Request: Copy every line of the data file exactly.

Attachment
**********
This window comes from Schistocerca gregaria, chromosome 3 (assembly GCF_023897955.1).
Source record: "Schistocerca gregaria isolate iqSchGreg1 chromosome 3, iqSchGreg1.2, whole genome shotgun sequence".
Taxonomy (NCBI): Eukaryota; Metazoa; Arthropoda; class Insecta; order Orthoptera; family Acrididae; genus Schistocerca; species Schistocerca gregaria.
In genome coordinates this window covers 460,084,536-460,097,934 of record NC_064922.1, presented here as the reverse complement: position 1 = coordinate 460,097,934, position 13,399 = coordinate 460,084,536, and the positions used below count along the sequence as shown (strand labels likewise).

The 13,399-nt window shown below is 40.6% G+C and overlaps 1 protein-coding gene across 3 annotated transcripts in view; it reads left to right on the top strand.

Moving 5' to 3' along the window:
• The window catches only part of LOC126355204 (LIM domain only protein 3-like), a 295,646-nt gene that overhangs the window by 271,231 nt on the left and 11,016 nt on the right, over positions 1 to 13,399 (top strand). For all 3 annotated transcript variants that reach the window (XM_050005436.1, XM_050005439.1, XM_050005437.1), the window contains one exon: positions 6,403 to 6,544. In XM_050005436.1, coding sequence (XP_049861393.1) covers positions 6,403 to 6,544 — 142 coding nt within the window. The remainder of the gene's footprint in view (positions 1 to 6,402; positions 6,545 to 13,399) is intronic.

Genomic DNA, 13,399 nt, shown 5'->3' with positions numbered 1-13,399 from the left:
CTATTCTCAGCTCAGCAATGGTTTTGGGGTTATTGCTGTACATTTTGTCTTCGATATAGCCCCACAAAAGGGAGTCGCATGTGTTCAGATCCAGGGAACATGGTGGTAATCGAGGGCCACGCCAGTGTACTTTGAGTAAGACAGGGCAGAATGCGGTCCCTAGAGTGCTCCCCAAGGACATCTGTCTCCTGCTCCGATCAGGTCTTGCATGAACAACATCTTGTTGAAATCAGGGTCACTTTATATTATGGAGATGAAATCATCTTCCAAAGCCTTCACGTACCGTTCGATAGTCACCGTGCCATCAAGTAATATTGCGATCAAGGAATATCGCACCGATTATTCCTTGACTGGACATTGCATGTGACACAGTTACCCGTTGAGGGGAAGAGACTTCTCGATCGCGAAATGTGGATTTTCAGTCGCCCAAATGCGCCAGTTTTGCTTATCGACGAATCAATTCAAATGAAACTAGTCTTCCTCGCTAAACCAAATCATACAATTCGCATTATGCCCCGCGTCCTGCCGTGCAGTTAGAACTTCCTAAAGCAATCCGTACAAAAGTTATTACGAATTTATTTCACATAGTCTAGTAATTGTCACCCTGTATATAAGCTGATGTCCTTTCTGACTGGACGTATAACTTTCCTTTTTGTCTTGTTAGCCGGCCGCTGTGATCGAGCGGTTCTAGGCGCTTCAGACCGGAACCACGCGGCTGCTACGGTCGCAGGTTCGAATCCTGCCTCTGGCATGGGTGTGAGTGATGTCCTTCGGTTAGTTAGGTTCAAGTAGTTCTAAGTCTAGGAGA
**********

This window comes from Schistocerca gregaria, chromosome 3 (assembly GCF_023897955.1).
Source record: "Schistocerca gregaria isolate iqSchGreg1 chromosome 3, iqSchGreg1.2, whole genome shotgun sequence".
Taxonomy (NCBI): Eukaryota; Metazoa; Arthropoda; class Insecta; order Orthoptera; family Acrididae; genus Schistocerca; species Schistocerca gregaria.
In genome coordinates this window covers 460,084,536-460,097,934 of record NC_064922.1, presented here as the reverse complement: position 1 = coordinate 460,097,934, position 13,399 = coordinate 460,084,536, and the positions used below count along the sequence as shown (strand labels likewise).

The 13,399-nt window shown below is 40.6% G+C and overlaps 1 protein-coding gene across 3 annotated transcripts in view; it reads left to right on the top strand.

Moving 5' to 3' along the window:
• The window catches only part of LOC126355204 (LIM domain only protein 3-like), a 295,646-nt gene that overhangs the window by 271,231 nt on the left and 11,016 nt on the right, over positions 1 to 13,399 (top strand). For all 3 annotated transcript variants that reach the window (XM_050005436.1, XM_050005439.1, XM_050005437.1), the window contains one exon: positions 6,403 to 6,544. In XM_050005436.1, coding sequence (XP_049861393.1) covers positions 6,403 to 6,544 — 142 coding nt within the window. The remainder of the gene's footprint in view (positions 1 to 6,402; positions 6,545 to 13,399) is intronic.

Genomic DNA, 13,399 nt, shown 5'->3' with positions numbered 1-13,399 from the left:
CTATTCTCAGCTCAGCAATGGTTTTGGGGTTATTGCTGTACATTTTGTCTTCGATATAGCCCCACAAAAGGGAGTCGCATGTGTTCAGATCCAGGGAACATGGTGGTAATCGAGGGCCACGCCAGTGTACTTTGAGTAAGACAGGGCAGAATGCGGTCCCTAGAGTGCTCCCCAAGGACATCTGTCTCCTGCTCCGATCAGGTCTTGCATGAACAACATCTTGTTGAAATCAGGGTCACTTTATATTATGGAGATGAAATCATCTTCCAAAGCCTTCACGTACCGTTCGATAGTCACCGTGCCATCAAGTAATATTGCGATCAAGGAATATCGCACCGATTATTCCTTGACTGGACATTGCATGTGACACAGTTACCCGTTGAGGGGAAGAGACTTCTCGATCGCGAAATGTGGATTTTCAGTCGCCCAAATGCGCCAGTTTTGCTTATCGACGAATCAATTCAAATGAAACTAGTCTTCCTCGCTAAACCAAATCATACAATTCGCATTATGCCCCGCGTCCTGCCGTGCAGTTAGAACTTCCTAAAGCAATCCGTACAAAAGTTATTACGAATTTATTTCACATAGTCTAGTAATTGTCACCCTGTATATAAGCTGATGTCCTTTCTGACTGGACGTATAACTTTCCTTTTTGTCTTGTTAGCCGGCCGCTGTGATCGAGCGGTTCTAGGCGCTTCAGACCGGAACCACGCGGCTGCTACGGTCGCAGGTTCGAATCCTGCCTCTGGCATGGGTGTGAGTGATGTCCTTCGGTTAGTTAGGTTCAAGTAGTTCTAAGTCTAGGAGA